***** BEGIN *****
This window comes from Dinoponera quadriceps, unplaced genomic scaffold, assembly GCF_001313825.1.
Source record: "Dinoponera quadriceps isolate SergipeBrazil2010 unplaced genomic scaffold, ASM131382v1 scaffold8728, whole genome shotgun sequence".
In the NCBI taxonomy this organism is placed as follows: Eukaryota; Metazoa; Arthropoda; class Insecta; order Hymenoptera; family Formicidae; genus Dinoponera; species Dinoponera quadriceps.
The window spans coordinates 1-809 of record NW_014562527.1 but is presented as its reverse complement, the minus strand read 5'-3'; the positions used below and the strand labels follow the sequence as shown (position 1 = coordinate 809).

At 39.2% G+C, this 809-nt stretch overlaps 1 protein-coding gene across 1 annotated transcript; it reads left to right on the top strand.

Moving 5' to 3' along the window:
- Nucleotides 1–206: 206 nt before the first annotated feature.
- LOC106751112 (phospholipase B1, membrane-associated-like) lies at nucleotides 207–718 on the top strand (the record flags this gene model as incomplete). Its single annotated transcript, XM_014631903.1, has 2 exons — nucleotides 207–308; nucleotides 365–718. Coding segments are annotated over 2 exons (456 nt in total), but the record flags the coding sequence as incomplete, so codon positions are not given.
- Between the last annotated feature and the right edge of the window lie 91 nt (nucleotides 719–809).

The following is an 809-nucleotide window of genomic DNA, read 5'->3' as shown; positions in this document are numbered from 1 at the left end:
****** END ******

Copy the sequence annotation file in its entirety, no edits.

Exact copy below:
This window comes from Dinoponera quadriceps, unplaced genomic scaffold, assembly GCF_001313825.1.
Source record: "Dinoponera quadriceps isolate SergipeBrazil2010 unplaced genomic scaffold, ASM131382v1 scaffold8728, whole genome shotgun sequence".
In the NCBI taxonomy this organism is placed as follows: Eukaryota; Metazoa; Arthropoda; class Insecta; order Hymenoptera; family Formicidae; genus Dinoponera; species Dinoponera quadriceps.
The window spans coordinates 1-809 of record NW_014562527.1 but is presented as its reverse complement, the minus strand read 5'-3'; the positions used below and the strand labels follow the sequence as shown (position 1 = coordinate 809).

At 39.2% G+C, this 809-nt stretch overlaps 1 protein-coding gene across 1 annotated transcript; it reads left to right on the top strand.

Moving 5' to 3' along the window:
- Nucleotides 1–206: 206 nt before the first annotated feature.
- LOC106751112 (phospholipase B1, membrane-associated-like) lies at nucleotides 207–718 on the top strand (the record flags this gene model as incomplete). Its single annotated transcript, XM_014631903.1, has 2 exons — nucleotides 207–308; nucleotides 365–718. Coding segments are annotated over 2 exons (456 nt in total), but the record flags the coding sequence as incomplete, so codon positions are not given.
- Between the last annotated feature and the right edge of the window lie 91 nt (nucleotides 719–809).

The following is an 809-nucleotide window of genomic DNA, read 5'->3' as shown; positions in this document are numbered from 1 at the left end: